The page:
An electronic resume is what most of us rely on today to initiate communication with a potential employer. It may be in the form of a Word document, PDF file, on your website, on job board websites or pasted into the email you send.

Once your information is available in electronic form, it is easy to share that information with others and for others who receive your information to share it with people they desire. So while you need to send your resume in order to be considered for most jobs, you should also ensure your information, especially your contact information, remains safe and secure.

There are many types of scams out there today that can put your information at risk. For instance, many people may refer to websites such as Craigslist to find job opportunities. While there are many legitimate opportunities available on the site, there are also scammers who may post a job opportunity that appears to be legitimate in order to collect information on people for other uses.

If you are sending your resume electronically to a source you are not familiar with, take caution in the type of information you include.

Here are some ways to safeguard your information.

1. Do not include your mailing address.
There is no need for a potential employer to know your actual physical address when you are only at the initial stage of applying for a job. Rather than list your physical mailing address, only indicate the city and state. As long as you include a phone number and email address, the employer will know how to contact you. The information can be supplied at a later point when you know it is a legitimate job opportunity.

2. Use a Google Voice number.
Sign up for a free Google Voice number and you won’t have to share your home number or mobile number. There’s no cost involved to sign up for a number and you also have the convenience of having voice mails sent to you via email as a transcript and access to the audio recording electronically.

3. Audit your email address.
Don’t be surprised by how much information one can find out about you by simply knowing your email address. If you have a primary email address you have used to sign up for social networking sites like LinkedIn, Facebook or Flickr, and your settings for these accounts are not set to private, people can easily access all the information you have included to these sites. For more security, use another email address on your resume that does not have a history on the Internet for others to search information on you.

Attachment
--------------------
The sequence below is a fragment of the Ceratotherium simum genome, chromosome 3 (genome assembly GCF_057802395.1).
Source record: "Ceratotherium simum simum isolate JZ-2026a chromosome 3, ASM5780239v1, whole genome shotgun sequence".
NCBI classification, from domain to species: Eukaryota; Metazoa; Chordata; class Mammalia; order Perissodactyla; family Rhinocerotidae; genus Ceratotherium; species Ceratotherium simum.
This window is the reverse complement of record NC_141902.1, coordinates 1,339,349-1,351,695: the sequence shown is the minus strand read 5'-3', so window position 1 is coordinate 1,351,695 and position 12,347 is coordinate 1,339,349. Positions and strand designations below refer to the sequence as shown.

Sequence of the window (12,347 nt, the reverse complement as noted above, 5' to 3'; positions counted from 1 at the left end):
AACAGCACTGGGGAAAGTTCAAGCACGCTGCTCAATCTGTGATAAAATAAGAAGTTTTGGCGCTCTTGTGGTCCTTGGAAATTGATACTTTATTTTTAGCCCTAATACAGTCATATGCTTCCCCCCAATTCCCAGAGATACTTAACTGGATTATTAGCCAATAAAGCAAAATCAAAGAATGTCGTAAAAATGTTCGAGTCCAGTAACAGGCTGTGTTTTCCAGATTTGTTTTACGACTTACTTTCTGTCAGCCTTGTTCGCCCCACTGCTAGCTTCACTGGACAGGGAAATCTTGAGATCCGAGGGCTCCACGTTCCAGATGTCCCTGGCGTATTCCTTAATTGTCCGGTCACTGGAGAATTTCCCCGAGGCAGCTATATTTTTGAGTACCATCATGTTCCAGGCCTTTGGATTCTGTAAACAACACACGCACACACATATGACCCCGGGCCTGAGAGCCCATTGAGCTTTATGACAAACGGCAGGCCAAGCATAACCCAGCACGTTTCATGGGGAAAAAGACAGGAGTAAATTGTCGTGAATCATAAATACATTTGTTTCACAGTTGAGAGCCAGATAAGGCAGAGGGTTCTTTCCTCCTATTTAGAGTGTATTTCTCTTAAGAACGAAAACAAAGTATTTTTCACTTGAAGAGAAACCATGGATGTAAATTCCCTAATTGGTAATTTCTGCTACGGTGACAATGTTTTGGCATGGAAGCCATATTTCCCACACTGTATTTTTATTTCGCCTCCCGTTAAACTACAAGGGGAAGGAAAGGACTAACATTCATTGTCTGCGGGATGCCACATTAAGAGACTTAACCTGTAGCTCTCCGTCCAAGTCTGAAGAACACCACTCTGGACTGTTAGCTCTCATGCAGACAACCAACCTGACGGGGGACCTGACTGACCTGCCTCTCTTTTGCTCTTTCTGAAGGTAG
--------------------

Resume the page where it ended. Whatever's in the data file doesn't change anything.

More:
4. Customize the settings on your resume on job boards.
Most job board websites that offer resume posting allow you to customize your settings. You do not necessarily need to make your entire resume publicly available for everyone (or all employers) to view. For instance, on Monster, you may select to have your resume public, but hide your contact information. Employers may continue to view your qualifications and experience without having access to your contact information. If they have a desire to contact you, it is sent to a confidential Monster email address for you to determine if you want to respond to it.

5. Refrain from sharing information that is not needed during the application process.
Information such as your social security number and date of birth may be needed for employment. You may also need to supply your bank account information for direct pay, but there is no reason to share this information beforehand, during the application process. If such requests are made, it’s a clear sign it may be a scam. Never share such information until employment is offered and you have determined it is a legitimate opportunity.

When preparing and sending your resume for a job opportunity to a contact or source you are unfamiliar with, there is always a risk. Once a resume is sent electronically, it can live on the Internet indefinitely. You can be at risk for identity theft if the source you are sending your resume to is illegitimate. You also do not have any control over who that person decides to forward it to or where they post it to.

Always err on the side of caution because once an electronic resume is released it is not always possible to pull back.

Author's Bio: 

Don Goodman, President of About Jobs ( is a nationally recognized Expert Resume Writer, Certified Career Management Coach and Job Search Strategist. A graduate of the Wharton School of Business and Stanford University's Executive Program, Don has helped thousands of people secure their next job. Get a Free Resume Evaluation, read his blog at or contact him at 800-909-0109 or by e-mail at